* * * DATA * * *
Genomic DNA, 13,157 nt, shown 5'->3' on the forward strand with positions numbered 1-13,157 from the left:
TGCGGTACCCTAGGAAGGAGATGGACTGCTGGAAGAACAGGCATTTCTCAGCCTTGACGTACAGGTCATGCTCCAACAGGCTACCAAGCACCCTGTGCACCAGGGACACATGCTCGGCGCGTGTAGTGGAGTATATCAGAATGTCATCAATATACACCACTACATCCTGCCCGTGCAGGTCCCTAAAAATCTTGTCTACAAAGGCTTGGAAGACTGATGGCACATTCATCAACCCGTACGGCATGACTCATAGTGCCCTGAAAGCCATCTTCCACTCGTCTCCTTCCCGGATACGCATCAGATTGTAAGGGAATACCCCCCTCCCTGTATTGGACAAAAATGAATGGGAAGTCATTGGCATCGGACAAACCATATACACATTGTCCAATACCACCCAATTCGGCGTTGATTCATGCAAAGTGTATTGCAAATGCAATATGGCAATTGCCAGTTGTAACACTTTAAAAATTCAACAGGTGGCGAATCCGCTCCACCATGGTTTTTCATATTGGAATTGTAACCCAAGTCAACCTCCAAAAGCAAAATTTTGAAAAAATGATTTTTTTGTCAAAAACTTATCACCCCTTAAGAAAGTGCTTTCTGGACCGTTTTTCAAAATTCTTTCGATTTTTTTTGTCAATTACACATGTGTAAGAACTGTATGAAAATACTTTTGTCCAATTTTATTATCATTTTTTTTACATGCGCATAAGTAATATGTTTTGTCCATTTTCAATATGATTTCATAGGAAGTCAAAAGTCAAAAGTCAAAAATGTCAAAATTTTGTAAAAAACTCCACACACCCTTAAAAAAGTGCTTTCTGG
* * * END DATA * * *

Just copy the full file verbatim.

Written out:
Genomic DNA, 13,157 nt, shown 5'->3' on the forward strand with positions numbered 1-13,157 from the left:
TGCGGTACCCTAGGAAGGAGATGGACTGCTGGAAGAACAGGCATTTCTCAGCCTTGACGTACAGGTCATGCTCCAACAGGCTACCAAGCACCCTGTGCACCAGGGACACATGCTCGGCGCGTGTAGTGGAGTATATCAGAATGTCATCAATATACACCACTACATCCTGCCCGTGCAGGTCCCTAAAAATCTTGTCTACAAAGGCTTGGAAGACTGATGGCACATTCATCAACCCGTACGGCATGACTCATAGTGCCCTGAAAGCCATCTTCCACTCGTCTCCTTCCCGGATACGCATCAGATTGTAAGGGAATACCCCCCTCCCTGTATTGGACAAAAATGAATGGGAAGTCATTGGCATCGGACAAACCATATACACATTGTCCAATACCACCCAATTCGGCGTTGATTCATGCAAAGTGTATTGCAAATGCAATATGGCAATTGCCAGTTGTAACACTTTAAAAATTCAACAGGTGGCGAATCCGCTCCACCATGGTTTTTCATATTGGAATTGTAACCCAAGTCAACCTCCAAAAGCAAAATTTTGAAAAAATGATTTTTTTGTCAAAAACTTATCACCCCTTAAGAAAGTGCTTTCTGGACCGTTTTTCAAAATTCTTTCGATTTTTTTTGTCAATTACACATGTGTAAGAACTGTATGAAAATACTTTTGTCCAATTTTATTATCATTTTTTTTACATGCGCATAAGTAATATGTTTTGTCCATTTTCAATATGATTTCATAGGAAGTCAAAAGTCAAAAGTCAAAAATGTCAAAATTTTGTAAAAAACTCCACACACCCTTAAAAAAGTGCTTTCTGG